Jim Holway: First I'm glad to see that Doug's come around to Sandra's and my's position that we shouldn't have this tax there. Two concerns about it. One is we are trying to get incentive to expand the solar industry. This runs against that very strongly. It is more expensive than the fees that we've talked about. Second, if you own your system you don't pay the tax. If you lease your system you do. Seventy to eighty percent of people in Arizona lease them and that's going to be our lower income customers so we're giving the benefit to the wealthy that we aren't giving to the lower income. And that I think is inappropriate.
Ted Simons: Is this again, an attempt by APS to stall or somehow, eventually, keep solar from advancing.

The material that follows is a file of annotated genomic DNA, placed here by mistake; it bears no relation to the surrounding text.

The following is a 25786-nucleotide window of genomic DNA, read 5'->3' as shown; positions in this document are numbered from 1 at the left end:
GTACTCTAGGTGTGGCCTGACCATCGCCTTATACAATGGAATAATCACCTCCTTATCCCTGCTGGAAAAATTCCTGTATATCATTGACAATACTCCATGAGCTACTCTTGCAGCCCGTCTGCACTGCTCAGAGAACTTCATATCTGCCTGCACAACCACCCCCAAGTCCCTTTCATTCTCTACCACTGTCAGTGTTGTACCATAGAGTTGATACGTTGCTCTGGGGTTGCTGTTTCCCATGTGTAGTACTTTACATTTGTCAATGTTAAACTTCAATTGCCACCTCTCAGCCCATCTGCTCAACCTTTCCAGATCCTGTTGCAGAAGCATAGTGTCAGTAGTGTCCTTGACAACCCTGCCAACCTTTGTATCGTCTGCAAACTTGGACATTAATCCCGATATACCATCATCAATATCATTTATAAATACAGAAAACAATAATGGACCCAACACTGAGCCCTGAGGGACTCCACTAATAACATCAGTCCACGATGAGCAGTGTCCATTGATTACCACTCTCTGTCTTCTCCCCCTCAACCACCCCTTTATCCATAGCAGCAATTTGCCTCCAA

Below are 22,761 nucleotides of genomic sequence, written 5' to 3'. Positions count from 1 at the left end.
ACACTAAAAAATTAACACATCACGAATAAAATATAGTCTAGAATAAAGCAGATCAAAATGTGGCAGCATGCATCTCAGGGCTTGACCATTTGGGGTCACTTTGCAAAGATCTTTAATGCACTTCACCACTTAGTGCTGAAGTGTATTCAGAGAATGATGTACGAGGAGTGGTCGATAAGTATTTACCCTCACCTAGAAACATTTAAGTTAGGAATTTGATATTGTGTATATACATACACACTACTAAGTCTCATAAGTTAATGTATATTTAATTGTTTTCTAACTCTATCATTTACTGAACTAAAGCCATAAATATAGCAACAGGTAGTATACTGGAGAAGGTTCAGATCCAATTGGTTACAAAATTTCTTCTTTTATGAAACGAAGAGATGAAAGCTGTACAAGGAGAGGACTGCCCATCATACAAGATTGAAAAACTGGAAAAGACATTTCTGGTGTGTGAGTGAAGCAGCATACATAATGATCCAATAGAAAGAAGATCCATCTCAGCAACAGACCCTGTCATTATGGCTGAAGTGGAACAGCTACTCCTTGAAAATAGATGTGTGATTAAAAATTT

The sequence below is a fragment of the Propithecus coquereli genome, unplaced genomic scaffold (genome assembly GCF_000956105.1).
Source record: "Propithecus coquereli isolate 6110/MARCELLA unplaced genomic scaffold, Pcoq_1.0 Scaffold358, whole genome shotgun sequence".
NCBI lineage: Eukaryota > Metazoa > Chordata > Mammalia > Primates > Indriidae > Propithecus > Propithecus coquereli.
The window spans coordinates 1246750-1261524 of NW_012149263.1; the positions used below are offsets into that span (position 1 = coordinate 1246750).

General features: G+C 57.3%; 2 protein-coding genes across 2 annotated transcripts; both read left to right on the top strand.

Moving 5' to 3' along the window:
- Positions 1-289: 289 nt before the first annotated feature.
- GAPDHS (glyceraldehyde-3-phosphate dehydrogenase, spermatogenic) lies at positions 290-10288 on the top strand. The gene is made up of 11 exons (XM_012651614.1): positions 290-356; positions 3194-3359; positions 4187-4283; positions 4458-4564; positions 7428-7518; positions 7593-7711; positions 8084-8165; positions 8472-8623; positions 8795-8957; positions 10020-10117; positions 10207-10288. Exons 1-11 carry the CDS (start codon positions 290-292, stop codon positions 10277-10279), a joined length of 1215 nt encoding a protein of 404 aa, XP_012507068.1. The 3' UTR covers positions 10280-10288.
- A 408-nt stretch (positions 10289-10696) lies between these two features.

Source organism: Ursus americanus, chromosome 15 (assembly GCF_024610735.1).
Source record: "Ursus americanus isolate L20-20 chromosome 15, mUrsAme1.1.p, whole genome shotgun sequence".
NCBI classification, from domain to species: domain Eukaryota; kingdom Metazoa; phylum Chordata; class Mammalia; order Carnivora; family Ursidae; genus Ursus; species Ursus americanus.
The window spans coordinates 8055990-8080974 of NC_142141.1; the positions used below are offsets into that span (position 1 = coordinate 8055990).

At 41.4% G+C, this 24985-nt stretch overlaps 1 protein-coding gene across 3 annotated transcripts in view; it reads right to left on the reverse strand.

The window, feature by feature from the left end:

Tom Forese: I don't think so.
Ted Simons: Not a ploy?
Tom Forese: As I said before in the primary debate, I have concerns with it. The timing of it was my biggest concern. Solar is a wonderfully disruptive technology, it's in its infancy. In terms of it being a day, we're lying in bed and the alarm clock hasn't gone off yet. Same thing with solar, what we will see in our lifetime with solar technology is going to be amazing, so the timing is crucial. I've talked to the folks at DUR, but the timing, I don't want to see solar go through this right now.
Jim Holway: Clearly APS is trying to limit the rooftop solar industry. They see it as competition with their bottom line. Financial advisors are telling them if the rooftop solar industry expands you're worthiness as a company is going to be depreciated. Clearly they're concerned about it if they spent millions to try and stop it. That's one of the things we need to have more of an open conversation about.